Promoting The Rights of Children
Have you ever wondered why a 10-year-old boy is selling tea late at night when he should be in his bed sleeping so he can go to school the next day? We see so many children in the streets who beg, borrow, and steal for a living. A child is someone whose mental and physical development is largely dependent on the social and familial environment they live in. Childhood is a vulnerable phase in which academic pursuit, good physical activity and adequate social interaction in a secure environment can contribute to the kid’s physical and mental well-being. After all, a happy childhood can ensure a bright future. Therefore, the word child labor is a stark contradiction of all things that make for an ideal childhood. To put it lucidly, it’s the employment of children in any work that deprives children of their childhood, interferes with their ability to attend regular school, and that is mentally, physically, socially, or morally dangerous and harmful. To make matters worse, often, children left orphan have no other choice but to work at such a young, fragile age.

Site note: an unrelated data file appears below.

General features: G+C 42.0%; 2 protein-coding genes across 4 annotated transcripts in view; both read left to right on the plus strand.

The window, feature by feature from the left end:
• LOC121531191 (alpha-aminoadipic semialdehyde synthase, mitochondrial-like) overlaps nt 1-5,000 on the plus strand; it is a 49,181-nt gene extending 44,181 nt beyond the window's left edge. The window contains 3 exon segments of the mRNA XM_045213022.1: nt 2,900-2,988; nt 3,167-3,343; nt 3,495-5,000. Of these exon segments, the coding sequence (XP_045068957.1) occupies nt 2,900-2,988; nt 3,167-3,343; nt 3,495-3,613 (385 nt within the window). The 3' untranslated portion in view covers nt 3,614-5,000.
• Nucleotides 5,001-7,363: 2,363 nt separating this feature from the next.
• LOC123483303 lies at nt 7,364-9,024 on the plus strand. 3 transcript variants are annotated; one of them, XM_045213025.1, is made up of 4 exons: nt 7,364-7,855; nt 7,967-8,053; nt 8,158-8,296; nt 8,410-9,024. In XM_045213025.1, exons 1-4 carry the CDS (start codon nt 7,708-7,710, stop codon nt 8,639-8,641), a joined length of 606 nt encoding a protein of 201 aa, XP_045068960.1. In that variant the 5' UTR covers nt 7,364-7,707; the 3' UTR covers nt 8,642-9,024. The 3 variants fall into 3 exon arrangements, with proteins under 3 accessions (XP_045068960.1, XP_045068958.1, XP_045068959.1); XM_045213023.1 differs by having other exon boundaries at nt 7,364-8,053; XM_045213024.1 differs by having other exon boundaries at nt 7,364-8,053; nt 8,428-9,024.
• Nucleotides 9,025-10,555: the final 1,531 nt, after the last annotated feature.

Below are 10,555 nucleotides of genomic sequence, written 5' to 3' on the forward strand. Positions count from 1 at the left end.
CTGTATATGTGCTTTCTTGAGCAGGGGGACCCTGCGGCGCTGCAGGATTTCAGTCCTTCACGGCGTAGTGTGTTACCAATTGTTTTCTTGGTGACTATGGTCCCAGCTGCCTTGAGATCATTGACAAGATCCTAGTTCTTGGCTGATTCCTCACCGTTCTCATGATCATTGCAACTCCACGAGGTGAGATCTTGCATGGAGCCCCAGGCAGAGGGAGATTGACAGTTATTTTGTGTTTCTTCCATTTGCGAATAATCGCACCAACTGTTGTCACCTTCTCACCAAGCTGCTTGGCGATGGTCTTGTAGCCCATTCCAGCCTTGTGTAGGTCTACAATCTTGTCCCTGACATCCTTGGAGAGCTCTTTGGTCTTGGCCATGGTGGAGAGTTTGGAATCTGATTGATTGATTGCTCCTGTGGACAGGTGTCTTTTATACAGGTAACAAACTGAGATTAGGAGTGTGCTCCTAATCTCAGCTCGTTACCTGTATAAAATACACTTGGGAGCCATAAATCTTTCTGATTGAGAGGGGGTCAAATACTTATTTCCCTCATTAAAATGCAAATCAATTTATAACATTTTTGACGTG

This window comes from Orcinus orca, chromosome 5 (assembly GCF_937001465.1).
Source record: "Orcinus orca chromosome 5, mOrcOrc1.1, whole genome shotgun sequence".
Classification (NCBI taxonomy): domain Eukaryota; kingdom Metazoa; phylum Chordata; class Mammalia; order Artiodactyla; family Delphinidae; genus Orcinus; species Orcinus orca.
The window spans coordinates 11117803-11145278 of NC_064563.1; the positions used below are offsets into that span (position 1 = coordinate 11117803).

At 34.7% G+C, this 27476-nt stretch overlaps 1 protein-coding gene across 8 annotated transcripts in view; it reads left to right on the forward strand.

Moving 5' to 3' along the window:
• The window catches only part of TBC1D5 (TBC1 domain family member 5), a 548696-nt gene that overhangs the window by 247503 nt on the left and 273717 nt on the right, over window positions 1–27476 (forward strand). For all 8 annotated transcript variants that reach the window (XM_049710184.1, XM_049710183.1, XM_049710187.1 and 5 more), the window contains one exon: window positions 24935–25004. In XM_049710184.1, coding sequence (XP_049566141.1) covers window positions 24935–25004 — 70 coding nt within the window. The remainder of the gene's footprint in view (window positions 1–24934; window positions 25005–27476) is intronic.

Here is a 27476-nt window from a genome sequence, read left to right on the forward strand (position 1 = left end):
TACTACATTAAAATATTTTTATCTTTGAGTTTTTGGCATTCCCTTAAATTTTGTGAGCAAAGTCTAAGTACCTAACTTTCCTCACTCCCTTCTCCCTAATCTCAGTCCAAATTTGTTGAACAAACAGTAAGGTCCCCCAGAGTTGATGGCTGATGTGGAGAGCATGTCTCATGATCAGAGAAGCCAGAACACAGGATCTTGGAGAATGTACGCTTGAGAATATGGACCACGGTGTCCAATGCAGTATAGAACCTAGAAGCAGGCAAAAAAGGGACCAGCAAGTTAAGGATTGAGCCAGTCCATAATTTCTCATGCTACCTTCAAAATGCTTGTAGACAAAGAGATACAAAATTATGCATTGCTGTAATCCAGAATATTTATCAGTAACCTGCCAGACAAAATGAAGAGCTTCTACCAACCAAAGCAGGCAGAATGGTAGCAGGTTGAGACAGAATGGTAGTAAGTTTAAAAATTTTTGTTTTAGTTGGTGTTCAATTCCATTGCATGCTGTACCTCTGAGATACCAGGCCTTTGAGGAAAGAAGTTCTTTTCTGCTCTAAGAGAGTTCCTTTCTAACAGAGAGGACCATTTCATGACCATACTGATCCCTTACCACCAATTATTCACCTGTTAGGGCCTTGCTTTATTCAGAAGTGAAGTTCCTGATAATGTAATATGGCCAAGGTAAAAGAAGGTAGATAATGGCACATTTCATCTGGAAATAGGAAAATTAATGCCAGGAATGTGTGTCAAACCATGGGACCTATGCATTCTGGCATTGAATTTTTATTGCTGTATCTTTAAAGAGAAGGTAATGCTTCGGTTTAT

According to a Humanium report, there are 153 million orphans worldwide. Of the 132 million orphans who live in developing countries alone, an estimated 13 million have lost both parents. Over 71 million orphans live in Asia, with 31 million in India itself, 59 million in Africa, and almost 9 million in Latin America and the Caribbean islands.
Similarly, According to data from Census 2011, the number of child laborers in India is 10.1 million of which 5.6 million are boys and 4.5 million are girls. A total of 152 million children – 64 million girls and 88 million boys – are estimated to be in child labor globally, accounting for almost one in ten of all children worldwide.
The number of children in child labor has risen to 160 million worldwide – an increase of 8.4 million children in the last four years – with 9 million additional children at risk due to the impact of COVID-19.
Children may be driven into work for various reasons. Most often, child labor occurs when families face financial challenges or uncertainty – whether due to poverty or as a result of the loss of a parent.
According to research by DGHI, one in seven orphaned children in low and middle-income countries engaged in child labor. The study included 1,480 orphaned children in Cambodia, Ethiopia, India, Kenya, and Tanzania.
These statistics are alarming and indicate the need to take action. These children require more than just infrastructural help. There are a lot of existing laws and acts regarding child labor. However, what these children need is a more personal approach. They need their needs to be met, which naturally differ from person to person. It is of utmost importance to ensure that they see a hopeful future- a future where they don’t have to scrape for a living.